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TESTICULAR TORSION

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Testicular torsion is a surgical emergency, and clinicians caring for adolescent males must have a high index of suspicion given the short window for salvage of the testicle.

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ETIOLOGY

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The exact etiology of torsion is unknown. However, the most common testicular anatomical abnormality, called the “bell clapper” deformity, can predispose to testicular torsion (Fig. 78-1). In this deformity, the tunica vaginalis completely surrounds the testicle, including the posterior aspect, and the absence of the normal posterior anchoring at the gubernaculum testis allows the testicle to twist freely.

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CLINICAL MANIFESTATIONS AND DIAGNOSIS

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Common presentation includes abrupt onset of severe scrotal pain with associated nausea, vomiting, fever, and abdominal pain. Symptomatic males may describe prior transient episodes of scrotal pain consistent with intermittent torsion/detorsion. Typically, the adolescent presents later in the course with a scrotum that is swollen, tender, erythematous, and often difficult to examine. The cremasteric reflex is nearly always absent. Prehn’s sign (ie, lessening of pain with scrotal elevation) had been used in the past to differentiate torsion from epididymitis, but it has since been found to be inferior to ultrasound. Diagnosis can be made on physical examination or with the assistance of color Doppler ultrasound, which has a sensitivity of 100% and a specificity of 75% (Fig. 78-2).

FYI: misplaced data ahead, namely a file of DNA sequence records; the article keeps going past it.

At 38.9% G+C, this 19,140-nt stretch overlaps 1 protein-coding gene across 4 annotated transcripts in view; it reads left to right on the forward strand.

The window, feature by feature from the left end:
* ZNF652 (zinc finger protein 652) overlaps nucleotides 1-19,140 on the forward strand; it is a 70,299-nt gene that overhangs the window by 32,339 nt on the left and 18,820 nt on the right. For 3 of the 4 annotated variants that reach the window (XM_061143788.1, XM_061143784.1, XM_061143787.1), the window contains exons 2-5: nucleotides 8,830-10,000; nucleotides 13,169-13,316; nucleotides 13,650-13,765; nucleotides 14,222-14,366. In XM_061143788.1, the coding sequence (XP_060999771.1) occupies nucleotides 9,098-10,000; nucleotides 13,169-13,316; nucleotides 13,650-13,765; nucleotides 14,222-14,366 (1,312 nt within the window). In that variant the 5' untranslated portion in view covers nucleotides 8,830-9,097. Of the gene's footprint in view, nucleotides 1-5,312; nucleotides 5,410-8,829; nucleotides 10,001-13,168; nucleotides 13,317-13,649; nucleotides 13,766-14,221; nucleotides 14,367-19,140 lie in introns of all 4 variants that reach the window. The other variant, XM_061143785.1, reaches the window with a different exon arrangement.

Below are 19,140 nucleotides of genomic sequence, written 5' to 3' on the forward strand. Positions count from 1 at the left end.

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Figure 78-2

Abnormal testicular ultrasound.

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TREATMENT

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Treatment involves prompt surgical exploration and detorsion. Time is of the essence because testicular viability declines to 0 after 24 hours. Given the high incidence of retorsion, as well as torsion of the contralateral testis, the affected testis and the contralateral testis are fixed to the scrotum in a procedure called scrotal orchiopexy.

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TORSION OF TESTICULAR OR EPIDIDYMAL APPENDAGE

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ETIOLOGY

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Both the testis and the epididymis have appendages (Fig. 78-3) that are remnants of the wolffian and müllerian ducts, respectively. The pedunculated shape of the appendages predisposes them to torsion.

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Figure 78-3

Testicular and epididymal appendage.

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CLINICAL PRESENTATION

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The typical presentation of appendiceal torsion occurs in boys ages 7 to 12 years and includes pain that may be accompanied by nausea and vomiting. Palpation of the testis reveals tenderness over the superior or inferior pole of the testes with or without a palpable mass. The cremasteric reflex is usually present. The classic “blue dot” sign, if present, represents the infarcted appendage viewed through the scrotal skin.

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DIAGNOSIS

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The diagnosis is usually made by clinical ...

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